LOCAL motor racing enthusiasts will have the opportunity to see the legendary Fechner and Henderson Wolseley Special number 10, affectionately known as the Flying W when it races at the Leyburn Sprints on August 18.
The event commemorates the Australian Grand Prix held at Leyburn in 1949 on a disused wartime airstrip and will see more than 200 classic and late-model performance vehicles race for glory.
The original was built by brothers Rob and Brian Fechner and their best mate Len Henderson on Brisbane Street, Beaudesert, in 1955.
The Flying W had a model T Ford chassis with a Lancia front end and a Wolseley engine and always drew a crowd at race meets.
Brian Fechner, now 82, said he remembered clearly how pleased the young trio had been when their good friend Pik Buchanan offered the use of his workshop.
“Before that we were doing everything with hand tools and we didn’t even have electricity,” he said.
“Pik’s workshop had everything we needed to build our car.”
The car was retired from the racing circuit in 1957 and was eventually cut up and used for a dewatering pump but in the late 90s South Australian historical racing enthusiast Eric Cossich brought the Flying W back to life, complete with the original front end and the same type of engine and gear box.
Mr Fechner said many people in Beaudesert would remember the car and be interested to see it race again.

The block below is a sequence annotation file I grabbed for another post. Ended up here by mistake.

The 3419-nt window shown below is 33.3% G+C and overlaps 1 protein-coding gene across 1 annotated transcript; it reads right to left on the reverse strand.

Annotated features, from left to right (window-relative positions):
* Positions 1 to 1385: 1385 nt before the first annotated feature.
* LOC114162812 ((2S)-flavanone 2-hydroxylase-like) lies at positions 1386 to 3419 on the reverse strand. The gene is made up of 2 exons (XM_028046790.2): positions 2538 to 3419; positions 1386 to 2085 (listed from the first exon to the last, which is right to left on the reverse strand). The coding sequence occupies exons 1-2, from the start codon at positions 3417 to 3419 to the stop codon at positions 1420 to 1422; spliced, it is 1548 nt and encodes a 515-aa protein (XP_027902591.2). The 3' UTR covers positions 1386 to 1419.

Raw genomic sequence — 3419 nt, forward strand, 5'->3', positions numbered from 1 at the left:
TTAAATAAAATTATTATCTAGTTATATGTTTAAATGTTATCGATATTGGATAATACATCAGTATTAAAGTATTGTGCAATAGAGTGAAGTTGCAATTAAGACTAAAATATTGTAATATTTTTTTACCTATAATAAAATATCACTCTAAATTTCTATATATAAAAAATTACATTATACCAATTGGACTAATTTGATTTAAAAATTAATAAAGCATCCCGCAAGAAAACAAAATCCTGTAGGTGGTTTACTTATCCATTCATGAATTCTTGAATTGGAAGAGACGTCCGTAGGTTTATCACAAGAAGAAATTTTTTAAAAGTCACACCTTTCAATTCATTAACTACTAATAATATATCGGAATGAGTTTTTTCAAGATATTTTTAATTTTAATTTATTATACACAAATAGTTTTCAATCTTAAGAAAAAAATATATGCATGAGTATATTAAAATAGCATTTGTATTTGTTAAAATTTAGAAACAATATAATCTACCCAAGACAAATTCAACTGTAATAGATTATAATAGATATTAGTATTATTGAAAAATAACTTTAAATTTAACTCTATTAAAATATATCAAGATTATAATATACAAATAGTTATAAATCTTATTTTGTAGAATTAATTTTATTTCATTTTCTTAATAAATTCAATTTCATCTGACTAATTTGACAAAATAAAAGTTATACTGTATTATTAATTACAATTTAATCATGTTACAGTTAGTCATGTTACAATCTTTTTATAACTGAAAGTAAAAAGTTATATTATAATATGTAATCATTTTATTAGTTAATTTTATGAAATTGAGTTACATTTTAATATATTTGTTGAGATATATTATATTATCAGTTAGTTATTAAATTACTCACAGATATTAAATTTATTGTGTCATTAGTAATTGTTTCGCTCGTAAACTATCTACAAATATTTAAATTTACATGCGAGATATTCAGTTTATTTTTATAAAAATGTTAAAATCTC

“It did bring a tear to my eye when I saw it,” he said.
“It was marvellous – it looks exactly the same – but it was sad my brother Rob wasn’t there.
“He was the only one of us who was a qualified mechanic back then.”
He said his brother had been aware of Mr Cossich’s project as they had all given permission for him to start the rebuild.
Rob Fechner passed away on February 11, 2009 and never got to see the Flying W finished and race-ready.
“He would have loved it,” Mr Fechner said.
“We only raced it in 1955-56 and we got over the cars when the women got into our heads but he would have loved to see it.”
Mr Henderson, who drove the Flying W in its final race at the Burleigh Hill Climb in 1956, said he was also pleased with Mr Cossich’s efforts.
He said he had maintained an interest in motor building and racing over the years, competing in his Jaguar racing car well into his 80s.
“I turned 85 in May and I’ve only just given it away,” he said.